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Pharmacist Valerie Russo has served as a pharmacy manager for a retail pharmacy and an oncology practice. As a pharmacy leader at McKesson, Russo draws on her business experience and clinical knowledge to help oncology practices optimize pharmacy performance and deliver better patient care. In this Q&A, she shares how her career path gave her the tools to help specialty practices drive pharmacy success.

1. What made you decide to become a pharmacist?

I wanted to apply my neuroscience and behavioral biology degrees to real-life scenarios where patients were navigating chronic disease states. I wanted to positively impact the patient experience with meaningful interactions, be part of an overall healthcare team, and maintain a work/life balance. Through pharmacy, I gained a marketable skillset and became recognized as a medication expert and was able to help patients improve their health outcomes.

2. Can you describe your background in pharmacy and how you arrived at the point you are at in your career today?

I started in a retail chain, working my way up to pharmacy manager. After five years, I realized that most of my patient interactions were transactional and I wanted to be more of a clinical decision maker, so I transitioned to a community oncology practice. As pharmacy manager at the practice, I had the opportunity to specialize and make recommendations to impact patients' treatment plans. I had the business acumen to run a retail pharmacy, but I wanted to utilize my clinical skills to keep patients on therapy. It was this desire to utilize a business owner's mentality while being an integral part of the clinical team that led to my current role at McKesson.

3. How did you handle the transition from pharmacist in a retail chain to pharmacist in a specialty practice?

The most difficult part of the transition was learning the interworking's of a medical office and understanding the interdisciplinary approach to holistically treating a patient. I had to learn what was important to each stakeholder and how to state a case or have a conversation with everyone who touches a patient.

4. How have other women pharmacists influenced your career path?

Women in pharmacy actively seek to mentor and encourage other women to think outside of a standard retail dispensing path. Throughout my rotations, many preceptors were women, which allowed me to see the diversity in pharmacy roles and opportunities to excel. I had the good fortune to be mentored by several women who have challenged me to learn and grow in order to be rewarded by the profession I chose.

5. Describe your role and what value it brings to specialty practices?

Drawing on both my business experience and clinical knowledge, I consult with physician practices that operate in-house dispensaries and pharmacies to implement productivity tools and streamline operational efficiencies. I evaluate the practice's performance against national benchmarks and focus on areas of opportunity. This may include script capture, generating revenue or engaging physicians around sticking to the formulary, managing for clinical and financial success.

6. How has working in specialty pharmacies affected the impact you have on improving the patient experience and health outcomes?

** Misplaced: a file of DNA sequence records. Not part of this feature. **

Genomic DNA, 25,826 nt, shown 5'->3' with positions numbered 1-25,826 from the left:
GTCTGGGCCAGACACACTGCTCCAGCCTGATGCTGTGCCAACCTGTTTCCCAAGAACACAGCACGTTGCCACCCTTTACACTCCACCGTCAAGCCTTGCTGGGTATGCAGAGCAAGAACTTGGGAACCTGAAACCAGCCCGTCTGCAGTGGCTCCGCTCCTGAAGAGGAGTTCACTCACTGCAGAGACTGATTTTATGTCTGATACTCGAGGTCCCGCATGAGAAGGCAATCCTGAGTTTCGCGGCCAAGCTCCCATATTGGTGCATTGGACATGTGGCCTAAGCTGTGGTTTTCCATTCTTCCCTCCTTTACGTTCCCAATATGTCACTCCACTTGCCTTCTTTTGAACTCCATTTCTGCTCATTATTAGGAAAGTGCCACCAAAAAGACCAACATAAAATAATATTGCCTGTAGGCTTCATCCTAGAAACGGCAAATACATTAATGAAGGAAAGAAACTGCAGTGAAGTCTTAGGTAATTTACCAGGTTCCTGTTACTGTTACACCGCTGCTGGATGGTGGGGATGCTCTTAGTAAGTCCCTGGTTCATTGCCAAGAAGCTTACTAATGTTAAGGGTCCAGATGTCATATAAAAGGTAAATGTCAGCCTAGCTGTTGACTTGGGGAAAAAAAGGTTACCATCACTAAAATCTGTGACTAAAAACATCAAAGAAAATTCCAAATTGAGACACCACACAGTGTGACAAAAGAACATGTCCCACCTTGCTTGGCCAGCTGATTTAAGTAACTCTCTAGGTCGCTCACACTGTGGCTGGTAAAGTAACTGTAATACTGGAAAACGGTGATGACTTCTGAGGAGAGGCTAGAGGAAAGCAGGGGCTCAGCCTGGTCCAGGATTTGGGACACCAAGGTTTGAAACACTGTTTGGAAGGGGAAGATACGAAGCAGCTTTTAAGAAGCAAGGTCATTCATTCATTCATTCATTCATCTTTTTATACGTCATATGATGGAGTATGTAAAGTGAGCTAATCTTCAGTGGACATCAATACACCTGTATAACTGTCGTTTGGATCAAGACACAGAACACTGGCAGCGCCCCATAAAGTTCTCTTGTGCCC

Cancer patients are truly a unique segment of patients who look to you for encouragement, recommendations, and invite you to become a part of their journey. There is a heightened level of trust in which you are able to give a higher level of care. Medically integrated pharmacies are able to provide services in a more timely, direct and individualized way. Patients know that we'll search all opportunities to provide a level of service that outperforms any other setting or outside pharmacy.

7. What myth about pharmacists in specialty practices you would like to debunk?

There is a myth that in office pharmacy can't provide the same level of resources that a big box can. Since the pharmacy is an integrated part of the specialty care team, pharmacy staff know the patient, the treatment plan, and the ins and outs of the complex condition that is being treated. They have access to same patient-assistance funding and foundations and have unequaled relationships with that patient, which enables them to provide great care.

8. How has your experience working with pharmacies in specialty practices supported career advancement opportunities?

It has given me a seat at the table with advisory boards and biopharmaceutical companies to provide input about product launches and what pharmacies need to support patients on oral chemotherapy. It has given me the ability to specialize in oncology and get more involved in patient's treatment plans. Understanding how operational efficiency not only drives business success but supports optimal clinical outcomes has also afforded advancement opportunities.

9. What advice do you have for other aspiring women pharmacists who are considering the specialty practice setting?

Never be afraid to step outside of your comfort zone to learn something new. Embrace opportunities to showcase your knowledge and be the expert for medication recommendations and driving patient outcomes. The patient comes first, never be afraid to advocate for the patient.

Learn more about implementing or optimizing integrated pharmacy services.

McKesson

About the author

McKesson editorial staff is committed to sharing innovative approaches and insights so our customers can get the most out of their business solutions and identify areas for operational improvement and revenue growth.

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